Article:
There's only a fortnight to go now. The long wait is almost over – a wait that began all the way back at the beginning of December last year. The Olympics aside, I didn't think it was possible to book tickets for anything so far in advance. I don't even book holidays that far in advance. But there it was – David Sedaris, the American humourist, at the Cadogan Hall in Chelsea.
It wasn't just the other side of winter. It was the other side of spring, and of summer, and of London 2012 – of a whole stretch of life. Who knew what could happen between then and now?
None of that was any deterrent. I had no plans to emigrate. So I was straight in there – I love David Sedaris – and it was a great feeling. Even better when, to my amazement, the tickets arrived in the post a few days later. More than nine months to go, and the tickets were already printed. Impressive.
I've had that feeling a few times since – like when I finally succeeded in booking Olympics tickets. Booking Proms tickets – they're so much more in demand than they used to be – was also special. Then there was the "buzz" that I guess in part caused me to book for something at the Young Vic that was almost as far off as David Sedaris had been last December.
What is it about booking tickets? It has turned into a whole new experience. The internet's seen to that. Who doesn't love to study the plan of the auditorium, those little heads and shoulders – heads and shoulders with, it seems, your name on them – just waiting to be clicked.
The whole process has become an end in itself – a pleasure and a thrill quite separate from the actual thing you're booking to see. That's not to say it can't also take a while, and induce stress, and vacuum up money you very possibly don't have.
Right now the papers are full of their autumn arts previews. That means a whole lot of booking going on. Booked for the new Alan Bennett yet? Beach House? Bryn Terfel in The Ring? Ready to get to grips with the security check that is that weird hallucinogenic and so easily misread collection of letters?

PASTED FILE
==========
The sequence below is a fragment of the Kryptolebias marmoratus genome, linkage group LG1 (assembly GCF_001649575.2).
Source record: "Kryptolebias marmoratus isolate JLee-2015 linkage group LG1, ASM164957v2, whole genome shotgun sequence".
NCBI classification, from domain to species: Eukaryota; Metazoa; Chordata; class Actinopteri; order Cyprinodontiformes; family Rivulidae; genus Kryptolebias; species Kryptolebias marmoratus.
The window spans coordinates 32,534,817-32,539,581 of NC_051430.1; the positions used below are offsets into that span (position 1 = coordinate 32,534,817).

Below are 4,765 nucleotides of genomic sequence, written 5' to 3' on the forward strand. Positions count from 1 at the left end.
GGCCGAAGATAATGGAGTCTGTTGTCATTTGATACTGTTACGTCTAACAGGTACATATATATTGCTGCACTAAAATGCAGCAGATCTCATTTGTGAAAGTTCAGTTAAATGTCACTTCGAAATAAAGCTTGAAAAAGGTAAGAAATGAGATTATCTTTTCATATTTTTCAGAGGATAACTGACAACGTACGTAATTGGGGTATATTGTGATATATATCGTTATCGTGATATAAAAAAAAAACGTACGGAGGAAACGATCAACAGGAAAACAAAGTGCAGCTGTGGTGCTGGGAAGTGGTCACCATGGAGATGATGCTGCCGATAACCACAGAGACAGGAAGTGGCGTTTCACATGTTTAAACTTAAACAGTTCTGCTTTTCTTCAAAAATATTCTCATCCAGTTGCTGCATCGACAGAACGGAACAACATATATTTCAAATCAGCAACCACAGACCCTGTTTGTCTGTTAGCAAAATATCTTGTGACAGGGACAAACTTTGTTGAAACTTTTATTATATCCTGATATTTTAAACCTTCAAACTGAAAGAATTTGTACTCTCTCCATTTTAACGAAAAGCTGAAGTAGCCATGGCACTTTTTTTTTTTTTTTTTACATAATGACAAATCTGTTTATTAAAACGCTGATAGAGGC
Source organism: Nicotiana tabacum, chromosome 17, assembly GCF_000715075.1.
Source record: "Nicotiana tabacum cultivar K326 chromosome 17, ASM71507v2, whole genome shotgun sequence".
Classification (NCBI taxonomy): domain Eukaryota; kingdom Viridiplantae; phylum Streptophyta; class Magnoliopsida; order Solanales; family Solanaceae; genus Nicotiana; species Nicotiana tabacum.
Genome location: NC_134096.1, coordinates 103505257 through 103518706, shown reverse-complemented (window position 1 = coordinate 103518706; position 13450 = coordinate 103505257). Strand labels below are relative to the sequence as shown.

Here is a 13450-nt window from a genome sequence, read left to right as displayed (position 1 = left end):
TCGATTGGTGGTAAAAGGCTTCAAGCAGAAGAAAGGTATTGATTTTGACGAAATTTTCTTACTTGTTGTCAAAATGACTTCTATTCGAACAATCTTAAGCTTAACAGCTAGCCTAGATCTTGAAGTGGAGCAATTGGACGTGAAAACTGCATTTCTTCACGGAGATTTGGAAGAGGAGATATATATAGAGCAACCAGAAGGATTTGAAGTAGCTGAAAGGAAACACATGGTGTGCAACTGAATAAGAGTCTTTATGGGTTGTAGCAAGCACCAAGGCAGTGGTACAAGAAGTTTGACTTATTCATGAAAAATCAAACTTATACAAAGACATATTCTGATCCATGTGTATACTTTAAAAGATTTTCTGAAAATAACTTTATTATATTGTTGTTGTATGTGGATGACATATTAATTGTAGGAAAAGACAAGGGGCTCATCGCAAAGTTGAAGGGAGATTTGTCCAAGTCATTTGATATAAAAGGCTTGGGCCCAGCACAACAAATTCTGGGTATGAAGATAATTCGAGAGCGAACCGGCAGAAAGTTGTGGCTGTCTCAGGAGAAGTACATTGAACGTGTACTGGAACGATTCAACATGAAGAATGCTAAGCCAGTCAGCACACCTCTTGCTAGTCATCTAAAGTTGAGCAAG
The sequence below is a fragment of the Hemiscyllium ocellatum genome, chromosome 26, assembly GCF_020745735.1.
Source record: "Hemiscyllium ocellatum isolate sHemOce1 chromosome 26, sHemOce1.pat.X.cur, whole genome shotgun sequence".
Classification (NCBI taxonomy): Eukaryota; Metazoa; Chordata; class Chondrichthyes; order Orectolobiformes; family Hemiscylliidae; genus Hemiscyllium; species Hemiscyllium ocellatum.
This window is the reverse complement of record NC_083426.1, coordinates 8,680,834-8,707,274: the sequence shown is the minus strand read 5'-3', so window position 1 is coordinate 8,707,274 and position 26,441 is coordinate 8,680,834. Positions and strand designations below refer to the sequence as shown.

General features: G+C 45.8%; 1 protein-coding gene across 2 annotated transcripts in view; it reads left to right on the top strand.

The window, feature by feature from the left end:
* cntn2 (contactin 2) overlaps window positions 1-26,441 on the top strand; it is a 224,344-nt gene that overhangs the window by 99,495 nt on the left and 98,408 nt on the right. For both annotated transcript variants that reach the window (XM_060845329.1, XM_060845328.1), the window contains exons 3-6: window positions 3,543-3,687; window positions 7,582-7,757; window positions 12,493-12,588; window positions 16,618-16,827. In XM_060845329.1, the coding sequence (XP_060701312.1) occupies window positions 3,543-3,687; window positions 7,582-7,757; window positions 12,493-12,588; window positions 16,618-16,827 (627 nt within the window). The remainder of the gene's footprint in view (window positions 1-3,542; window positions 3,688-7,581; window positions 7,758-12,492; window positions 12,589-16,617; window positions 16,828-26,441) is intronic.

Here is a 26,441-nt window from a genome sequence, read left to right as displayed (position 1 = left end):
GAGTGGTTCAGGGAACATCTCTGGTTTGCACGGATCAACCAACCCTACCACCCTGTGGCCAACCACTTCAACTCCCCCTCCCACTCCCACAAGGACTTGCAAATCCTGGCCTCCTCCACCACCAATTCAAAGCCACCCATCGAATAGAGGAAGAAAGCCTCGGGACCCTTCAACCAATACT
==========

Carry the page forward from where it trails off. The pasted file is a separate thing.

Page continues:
Huge ticket-buying moments make news. Every year that there's a Glastonbury, life stops for tens of thousands of people. The clock ticks down to the designated day, hour, minute. And then, in a flash, it's all over. The whole lot gone in under half an hour. It's like a vast collective convulsion followed by months and months of gradual comedown leading gently into the object of your purchase, which may or may not be quite as good as you'd hoped. But the wait is fun while it lasts, and these days it can last a very long time indeed.
In that sense, I already feel I've had quite a bit of my David Sedaris money's worth. I don't doubt he'll be brilliant. I've seen him twice before so I know what I'm getting. But whatever happens, he's given me that essential adjunct to modern cultural consumption – really good ticket-buying.
* Ming Campbell has chided Vince Cable for exchanging text messages with Ed Miliband. "The success of this Coalition depends upon everyone who participates in it being a full subscriber," the former Lib Dem leader says.
You can see why Campbell is put out, but for those worried about such fraternising, isn't the real problem here the two men's chosen form of communication? If they'd been spotted having a drink together, that would have caused a stir, for sure. But it still would have lacked the illicit element that's somehow an intrinsic part of communication by text.
The discovery that David Cameron and Rebekah Brooks were texting each other so enthusiastically was one of the key revelations of the Leveson Inquiry. Now we learn that Vince and Ed have been at it. Everybody is, of course, but the intimacy of the written word means that texting will never lose a certain frisson.